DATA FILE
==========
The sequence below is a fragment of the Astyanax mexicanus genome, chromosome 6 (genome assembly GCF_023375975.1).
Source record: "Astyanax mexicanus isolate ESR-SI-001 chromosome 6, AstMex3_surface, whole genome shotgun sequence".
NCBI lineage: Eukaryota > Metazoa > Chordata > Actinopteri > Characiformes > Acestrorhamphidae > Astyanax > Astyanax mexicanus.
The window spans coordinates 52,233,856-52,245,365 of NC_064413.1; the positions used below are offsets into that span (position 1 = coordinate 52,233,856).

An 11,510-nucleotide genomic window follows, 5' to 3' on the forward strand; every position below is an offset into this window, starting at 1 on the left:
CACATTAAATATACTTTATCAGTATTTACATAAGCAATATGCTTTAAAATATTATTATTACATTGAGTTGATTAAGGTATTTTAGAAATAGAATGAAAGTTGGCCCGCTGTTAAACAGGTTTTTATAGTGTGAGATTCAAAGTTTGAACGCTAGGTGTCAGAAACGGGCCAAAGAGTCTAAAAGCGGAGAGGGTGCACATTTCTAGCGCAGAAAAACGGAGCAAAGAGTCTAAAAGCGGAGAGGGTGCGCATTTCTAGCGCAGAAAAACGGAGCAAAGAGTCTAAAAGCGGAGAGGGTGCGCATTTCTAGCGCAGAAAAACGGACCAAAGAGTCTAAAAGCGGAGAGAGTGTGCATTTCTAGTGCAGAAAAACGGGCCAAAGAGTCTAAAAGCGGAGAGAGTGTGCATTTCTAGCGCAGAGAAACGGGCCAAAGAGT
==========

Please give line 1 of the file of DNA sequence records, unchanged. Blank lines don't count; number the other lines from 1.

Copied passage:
The sequence below is a fragment of the Astyanax mexicanus genome, chromosome 6 (genome assembly GCF_023375975.1).